Math Fun Facts!
hosted by the Harvey Mudd College Math Department created, authored and ©1999-2010 by Francis Su
Subscribe to our RSS feed   or follow us on Twitter.
Get a random Fun Fact!
or
No subject limitations
Search only in selected subjects
    Algebra
    Calculus or Analysis
    Combinatorics
    Geometry
    Number Theory
    Probability
    Topology
    Other subjects
  Select Difficulty  
Enter keywords 

  The Math Fun Facts App!
 
  List All : List Recent : List Popular
  About Math Fun Facts / How to Use
  Contributors / Fun Facts Home
© 1999-2010 by Francis Edward Su
All rights reserved.

From the Fun Fact files, here is a Fun Fact at the Medium level:

Large Counterexample

A positive integer is said to be of even type if its factorization into primes has an even number of primes. Otherwise it is said to be of odd type. Examples: 4=2*2 is even type, 18=2*3*3 is odd type. (We say 1 has 0 primes and is therefore of even type.)

Let E(n)= the number of positive integers <= of even type.
Let O(n)= the number of positive integers <= n of odd type.
What can be said about the relative size of E(n) and O(n)? Are there more of one than the other?

Perhaps O(n) >= E(n) for all n>=2? After all, products of primes come "before" products of two primes...

This statement is known as Polya's conjecture, and dates back from 1919. After it was checked for all n <= a million, many people believed it had to be true. But a belief is not a proof... and in fact the conjecture is false!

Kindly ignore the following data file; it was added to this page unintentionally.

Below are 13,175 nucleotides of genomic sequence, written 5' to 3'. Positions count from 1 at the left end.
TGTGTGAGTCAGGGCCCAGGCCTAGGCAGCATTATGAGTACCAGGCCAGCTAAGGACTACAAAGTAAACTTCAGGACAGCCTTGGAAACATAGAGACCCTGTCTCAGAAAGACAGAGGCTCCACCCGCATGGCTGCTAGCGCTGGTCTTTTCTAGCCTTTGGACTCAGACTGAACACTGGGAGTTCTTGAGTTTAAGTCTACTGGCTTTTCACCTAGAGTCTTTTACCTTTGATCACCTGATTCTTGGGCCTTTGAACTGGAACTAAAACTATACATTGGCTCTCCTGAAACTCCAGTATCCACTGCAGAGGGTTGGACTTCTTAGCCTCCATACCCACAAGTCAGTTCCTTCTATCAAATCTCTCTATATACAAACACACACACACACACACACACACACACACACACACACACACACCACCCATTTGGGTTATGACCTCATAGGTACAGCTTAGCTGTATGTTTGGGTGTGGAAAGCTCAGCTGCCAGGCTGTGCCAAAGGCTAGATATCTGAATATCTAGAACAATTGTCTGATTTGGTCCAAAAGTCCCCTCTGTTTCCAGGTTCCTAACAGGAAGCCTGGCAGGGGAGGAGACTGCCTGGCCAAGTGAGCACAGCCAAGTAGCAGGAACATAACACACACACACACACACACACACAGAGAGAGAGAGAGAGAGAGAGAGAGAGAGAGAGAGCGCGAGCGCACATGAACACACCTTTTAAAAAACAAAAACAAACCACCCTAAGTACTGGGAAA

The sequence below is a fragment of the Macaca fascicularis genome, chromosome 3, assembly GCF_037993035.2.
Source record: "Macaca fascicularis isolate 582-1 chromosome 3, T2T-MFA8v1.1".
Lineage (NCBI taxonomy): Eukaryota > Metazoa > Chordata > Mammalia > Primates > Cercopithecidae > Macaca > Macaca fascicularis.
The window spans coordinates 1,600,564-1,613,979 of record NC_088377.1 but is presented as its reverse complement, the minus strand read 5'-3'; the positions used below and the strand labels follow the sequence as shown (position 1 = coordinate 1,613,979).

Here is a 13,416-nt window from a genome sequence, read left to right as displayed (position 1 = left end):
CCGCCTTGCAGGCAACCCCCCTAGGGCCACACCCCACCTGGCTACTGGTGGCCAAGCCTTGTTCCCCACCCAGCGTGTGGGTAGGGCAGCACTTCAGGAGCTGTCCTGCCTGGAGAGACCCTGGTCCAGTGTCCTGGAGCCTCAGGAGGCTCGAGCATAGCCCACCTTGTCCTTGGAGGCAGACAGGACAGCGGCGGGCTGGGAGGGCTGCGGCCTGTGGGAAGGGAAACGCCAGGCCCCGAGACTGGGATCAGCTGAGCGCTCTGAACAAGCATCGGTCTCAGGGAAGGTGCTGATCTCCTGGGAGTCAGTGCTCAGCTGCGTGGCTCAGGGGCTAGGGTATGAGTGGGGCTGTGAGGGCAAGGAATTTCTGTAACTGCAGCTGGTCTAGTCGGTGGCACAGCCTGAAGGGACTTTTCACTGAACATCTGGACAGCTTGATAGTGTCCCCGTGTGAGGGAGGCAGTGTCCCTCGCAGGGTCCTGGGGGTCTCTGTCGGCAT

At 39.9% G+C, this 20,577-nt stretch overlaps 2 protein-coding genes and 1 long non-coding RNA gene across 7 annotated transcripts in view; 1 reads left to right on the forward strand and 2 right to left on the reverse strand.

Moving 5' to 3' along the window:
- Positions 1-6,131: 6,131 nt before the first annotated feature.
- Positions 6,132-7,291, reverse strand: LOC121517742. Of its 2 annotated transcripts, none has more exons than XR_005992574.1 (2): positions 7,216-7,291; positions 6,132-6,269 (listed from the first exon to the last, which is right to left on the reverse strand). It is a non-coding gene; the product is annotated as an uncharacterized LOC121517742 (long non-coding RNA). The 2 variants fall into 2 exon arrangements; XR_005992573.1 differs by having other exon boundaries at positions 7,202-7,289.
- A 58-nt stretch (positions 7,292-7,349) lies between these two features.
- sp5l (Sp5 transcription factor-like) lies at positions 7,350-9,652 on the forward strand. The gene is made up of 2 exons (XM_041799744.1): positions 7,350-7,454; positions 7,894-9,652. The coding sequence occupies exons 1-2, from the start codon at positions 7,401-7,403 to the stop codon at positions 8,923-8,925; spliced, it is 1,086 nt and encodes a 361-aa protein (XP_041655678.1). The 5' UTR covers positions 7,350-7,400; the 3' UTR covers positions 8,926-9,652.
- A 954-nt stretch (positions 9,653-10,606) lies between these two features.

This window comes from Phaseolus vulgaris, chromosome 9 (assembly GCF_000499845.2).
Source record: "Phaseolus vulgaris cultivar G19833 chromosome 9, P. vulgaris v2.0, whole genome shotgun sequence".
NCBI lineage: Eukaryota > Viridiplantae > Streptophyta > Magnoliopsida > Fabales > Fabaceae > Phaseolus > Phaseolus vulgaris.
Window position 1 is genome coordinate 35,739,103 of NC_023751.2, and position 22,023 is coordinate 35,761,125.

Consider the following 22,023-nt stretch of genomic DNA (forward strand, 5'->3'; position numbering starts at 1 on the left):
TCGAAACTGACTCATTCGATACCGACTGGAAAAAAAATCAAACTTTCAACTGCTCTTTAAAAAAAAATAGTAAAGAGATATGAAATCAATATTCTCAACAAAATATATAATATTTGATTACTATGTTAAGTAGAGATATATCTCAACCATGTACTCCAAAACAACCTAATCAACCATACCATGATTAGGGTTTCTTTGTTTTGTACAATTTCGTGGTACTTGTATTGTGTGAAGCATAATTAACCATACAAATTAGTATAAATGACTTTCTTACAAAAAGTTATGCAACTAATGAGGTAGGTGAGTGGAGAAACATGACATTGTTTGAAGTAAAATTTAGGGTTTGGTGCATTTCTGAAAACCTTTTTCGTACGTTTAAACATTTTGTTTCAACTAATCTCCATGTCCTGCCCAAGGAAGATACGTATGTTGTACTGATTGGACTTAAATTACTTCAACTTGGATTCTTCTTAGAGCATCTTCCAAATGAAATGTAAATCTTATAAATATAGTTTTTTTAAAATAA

In 1962, Lehman found a counterexample: at n=906180359, it is the case that O(n)=E(n)-1.

Presentation Suggestions:
Students may be able to come up with a conjecture if you start with some examples. You may wish to make the conjecture more plausible with some other "heuristic" arguments.

The Math Behind the Fact:
This example drives home the point that "obvious" facts, checked for many cases, to not constitute a proof for all integers!

How to Cite this Page:
Su, Francis E., et al. "Large Counterexample." Math Fun Facts. <http://www.math.hmc.edu/funfacts>.

References:
    H. Stark, An Introduction to Number Theory, MIT Press, 1987.

Keywords:    number theory
Subjects:    number theory
Level:    Medium
Fun Fact suggested by:   Lesley Ward
Suggestions? Use this form.
3.95
 
current
rating
Click to rate this Fun Fact...
    *   Awesome! I totally dig it!
    *   Fun enough to tell a friend!
    *   Mildly interesting
    *   Not really noteworthy
and see the most popular Facts!
New: get the MathFeed iPhone App!

Brings you news and views on math:
showcasing its power, beauty, and humanity

Want another Math Fun Fact?

For more fun, tour the Mathematics Department at Harvey Mudd College!